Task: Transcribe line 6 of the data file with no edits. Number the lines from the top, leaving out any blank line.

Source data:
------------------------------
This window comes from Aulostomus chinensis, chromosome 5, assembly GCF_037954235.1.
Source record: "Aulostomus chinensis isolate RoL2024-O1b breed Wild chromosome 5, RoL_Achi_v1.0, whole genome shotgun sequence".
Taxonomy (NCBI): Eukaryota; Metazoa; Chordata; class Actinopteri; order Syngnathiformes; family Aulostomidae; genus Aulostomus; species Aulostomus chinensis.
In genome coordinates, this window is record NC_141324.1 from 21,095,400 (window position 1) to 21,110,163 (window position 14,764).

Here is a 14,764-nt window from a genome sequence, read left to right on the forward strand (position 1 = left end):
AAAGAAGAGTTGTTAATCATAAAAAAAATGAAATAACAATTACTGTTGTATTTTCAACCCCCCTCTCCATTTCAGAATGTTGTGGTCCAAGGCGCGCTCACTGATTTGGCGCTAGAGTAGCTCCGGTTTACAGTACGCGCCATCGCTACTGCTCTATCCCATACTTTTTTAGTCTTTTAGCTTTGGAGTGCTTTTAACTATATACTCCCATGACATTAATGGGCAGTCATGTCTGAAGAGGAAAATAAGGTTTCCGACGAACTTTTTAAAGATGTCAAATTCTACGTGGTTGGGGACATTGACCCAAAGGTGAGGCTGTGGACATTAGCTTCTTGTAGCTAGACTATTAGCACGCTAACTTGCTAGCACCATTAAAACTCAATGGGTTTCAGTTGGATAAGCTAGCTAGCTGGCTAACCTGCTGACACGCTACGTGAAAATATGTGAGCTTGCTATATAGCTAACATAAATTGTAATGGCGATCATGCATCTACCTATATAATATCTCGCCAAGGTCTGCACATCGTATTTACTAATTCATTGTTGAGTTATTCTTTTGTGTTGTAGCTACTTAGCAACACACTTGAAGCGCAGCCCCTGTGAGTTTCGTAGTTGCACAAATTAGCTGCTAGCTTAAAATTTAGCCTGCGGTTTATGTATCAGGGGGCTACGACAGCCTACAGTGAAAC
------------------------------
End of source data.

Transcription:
AAAGAAGAGTTGTTAATCATAAAAAAAATGAAATAACAATTACTGTTGTATTTTCAACCCCCCTCTCCATTTCAGAATGTTGTGGTCCAAGGCGCGCTCACTGATTTGGCGCTAGAGTAGCTCCGGTTTACAGTACGCGCCATCGCTACTGCTCTATCCCATACTTTTTTAGTCTTTTAGCTTTGGAGTGCTTTTAACTATATACTCCCATGACATTAATGGGCAGTCATGTCTGAAGAGGAAAATAAGGTTTCCGACGAACTTTTTAAAGATGTCAAATTCTACGTGGTTGGGGACATTGACCCAAAGGTGAGGCTGTGGACATTAGCTTCTTGTAGCTAGACTATTAGCACGCTAACTTGCTAGCACCATTAAAACTCAATGGGTTTCAGTTGGATAAGCTAGCTAGCTGGCTAACCTGCTGACACGCTACGTGAAAATATGTGAGCTTGCTATATAGCTAACATAAATTGTAATGGCGATCATGCATCTACCTATATAATATCTCGCCAAGGTCTGCACATCGTATTTACTAATTCATTGTTGAGTTATTCTTTTGTGTTGTAGCTACTTAGCAACACACTTGAAGCGCAGCCCCTGTGAGTTTCGTAGTTGCACAAATTAGCTGCTAGCTTAAAATTTAGCCTGCGGTTTATGTATCAGGGGGCTACGACAGCCTACAGTGAAAC